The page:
ON Thursday, President Muhammadu Buhari rejected the bill for the establishment of Maritime University of Nigeria, Okerenkoko, sponsored in 2016 to establish a higher educational institution in Delta State.
In a letter sent to the Senate, the president explained that his decision not to sign it into law is as a result of the excessive source of funding proposed for the university.
“I am declining my assent to the bill because the funding provisions are grossly excessive and will disrupt the operation of a number of government agencies and institutions,” he said.
However, The ICIR observes that the Maritime University already has been accredited by the National University Commission (NUC) since 2018 and has been in operation. Former president Goodluck Jonathan had commissioned the project in 2014.
In January 2018, the vice chancellor, Ongoebi Etebu, disclosed that the NUC approved three faculties for the institution: Marine Transport, Engineering, and Environmental Management. The professor said it was also given the go-ahead to admit Unified Tertiary Matriculation Examination candidates.
A statement by the senior special assistant on media and publicity to the vice president, Laolu Akande, released months later revealed that 196 students were accepted to commence lectures in April.
“The Delta State government has also donated two 500KVA generators to the University,” the statement said. “The Maritime University was recently granted approval in January by the National Universities Commission (NUC) to commence undergraduate degree programmes effective from the 2017/2018 academic session.
“The Joint Admissions and Matriculation Board (JAMB) had listed the University in its Central Admissions Processing System in January 24, 2018, while interviews for academic staff positions were conducted between 1st and 2nd of March, 2018.”
According to the 2018 budget, the national assembly approved a take-off grant of N3.4 billion for the university as part of the education ministry’s projects.
In spite of the accreditation and funding, however, the university’s website is not up yet. “A new WordPress site, coming soon,” is the message on its home page as of writing this report.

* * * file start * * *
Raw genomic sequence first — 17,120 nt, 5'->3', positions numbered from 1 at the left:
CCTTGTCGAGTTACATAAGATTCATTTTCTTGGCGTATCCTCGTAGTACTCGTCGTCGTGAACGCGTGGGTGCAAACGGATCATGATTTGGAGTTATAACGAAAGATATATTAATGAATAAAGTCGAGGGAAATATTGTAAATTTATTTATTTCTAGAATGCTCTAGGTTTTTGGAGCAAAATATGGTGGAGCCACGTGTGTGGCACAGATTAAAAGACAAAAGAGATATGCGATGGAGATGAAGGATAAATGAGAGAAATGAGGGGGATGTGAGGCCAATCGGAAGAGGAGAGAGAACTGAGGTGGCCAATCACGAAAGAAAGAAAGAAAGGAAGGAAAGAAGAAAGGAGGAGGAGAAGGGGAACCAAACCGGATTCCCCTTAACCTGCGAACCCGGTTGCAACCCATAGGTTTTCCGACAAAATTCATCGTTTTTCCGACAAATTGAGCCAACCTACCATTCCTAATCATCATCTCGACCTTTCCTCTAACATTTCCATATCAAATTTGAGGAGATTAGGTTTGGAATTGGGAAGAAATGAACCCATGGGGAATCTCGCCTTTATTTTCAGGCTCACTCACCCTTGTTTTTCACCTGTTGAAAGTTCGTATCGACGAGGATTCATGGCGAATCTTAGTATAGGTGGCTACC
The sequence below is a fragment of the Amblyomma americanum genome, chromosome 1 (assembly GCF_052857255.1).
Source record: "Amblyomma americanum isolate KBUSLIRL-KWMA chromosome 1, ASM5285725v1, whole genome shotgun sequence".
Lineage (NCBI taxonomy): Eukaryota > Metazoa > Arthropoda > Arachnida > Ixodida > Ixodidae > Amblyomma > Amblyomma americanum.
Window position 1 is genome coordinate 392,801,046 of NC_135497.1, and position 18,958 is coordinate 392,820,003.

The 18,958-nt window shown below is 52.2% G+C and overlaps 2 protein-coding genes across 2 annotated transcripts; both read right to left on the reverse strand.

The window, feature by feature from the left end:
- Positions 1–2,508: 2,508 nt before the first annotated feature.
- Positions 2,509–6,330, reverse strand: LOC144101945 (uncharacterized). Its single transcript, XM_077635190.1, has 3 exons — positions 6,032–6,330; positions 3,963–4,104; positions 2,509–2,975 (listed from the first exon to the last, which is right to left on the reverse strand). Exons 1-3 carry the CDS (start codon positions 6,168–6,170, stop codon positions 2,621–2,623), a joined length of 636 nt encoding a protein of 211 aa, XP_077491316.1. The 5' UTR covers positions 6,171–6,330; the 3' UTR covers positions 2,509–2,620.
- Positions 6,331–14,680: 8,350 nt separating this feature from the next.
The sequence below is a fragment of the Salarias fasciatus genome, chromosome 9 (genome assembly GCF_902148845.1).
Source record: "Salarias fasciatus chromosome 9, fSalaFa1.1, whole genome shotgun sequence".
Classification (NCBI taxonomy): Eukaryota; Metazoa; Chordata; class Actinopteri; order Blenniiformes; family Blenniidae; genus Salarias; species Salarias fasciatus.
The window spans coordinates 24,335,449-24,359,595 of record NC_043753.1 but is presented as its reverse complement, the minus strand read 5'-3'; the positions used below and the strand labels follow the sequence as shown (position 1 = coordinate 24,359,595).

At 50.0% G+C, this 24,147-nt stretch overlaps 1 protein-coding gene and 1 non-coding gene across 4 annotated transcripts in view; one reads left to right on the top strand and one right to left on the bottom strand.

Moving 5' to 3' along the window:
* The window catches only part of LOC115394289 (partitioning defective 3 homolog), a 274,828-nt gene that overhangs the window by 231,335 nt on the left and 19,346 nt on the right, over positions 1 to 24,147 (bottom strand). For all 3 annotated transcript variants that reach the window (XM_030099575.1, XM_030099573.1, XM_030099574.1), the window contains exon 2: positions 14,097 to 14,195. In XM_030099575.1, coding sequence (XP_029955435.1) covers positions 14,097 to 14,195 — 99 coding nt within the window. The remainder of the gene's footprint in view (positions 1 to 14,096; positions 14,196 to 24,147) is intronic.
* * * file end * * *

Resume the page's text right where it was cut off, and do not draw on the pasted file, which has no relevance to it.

Among other things, the bill to establish the maritime university also makes provisions for its constitution and functions. Sections 2 and 8, as well as the first schedule, provide for the vice chancellor office; and section 10 provides for the admission of students.
But, especially with the president’s latest decision not to pass it, it remains unclear under what laws the university is currently operating.
The Ijaw Youth Council, in November, lamented that the school is on “the verge of collapse”, “in a sorry state” and has been “completely abandoned”.
“As we speak now, majority of the staff have deserted the school as the institution is unable to pay its staff for many months, while the Vice Chancellor of the institution is moving round the country sourcing for funds,” the president, Roland Pereotubo Oweilaemi, said in a statement.
“What we found out on our visit is an eyesore. The generating plant that has been supplying power to the institution is not working as the management has no finance to buy diesel. Students and the staff are living in hell in the school building because there is no light. Water supply to the school has stopped because there is no light to pump water.
“President Buhari should, as a matter of urgency, release funds for the school. We will vehemently resist any move to scrap the Institution through starving it of funds. People of goodwill should prevail on the government to do the needful before things get out of control. We cannot guarantee that the existing peace in the region will be sustained if the Federal Government keeps on maintaining its cynical stand on the school. A stitch in time they say saves nine.”
Last year, President Buhari also refused to sign the bill establishing the Federal University, Wukari in Taraba State, citing the wrong use of words in the instrument. The institution has however existed since as far back as 2011, and has consistently received subventions from the federal government.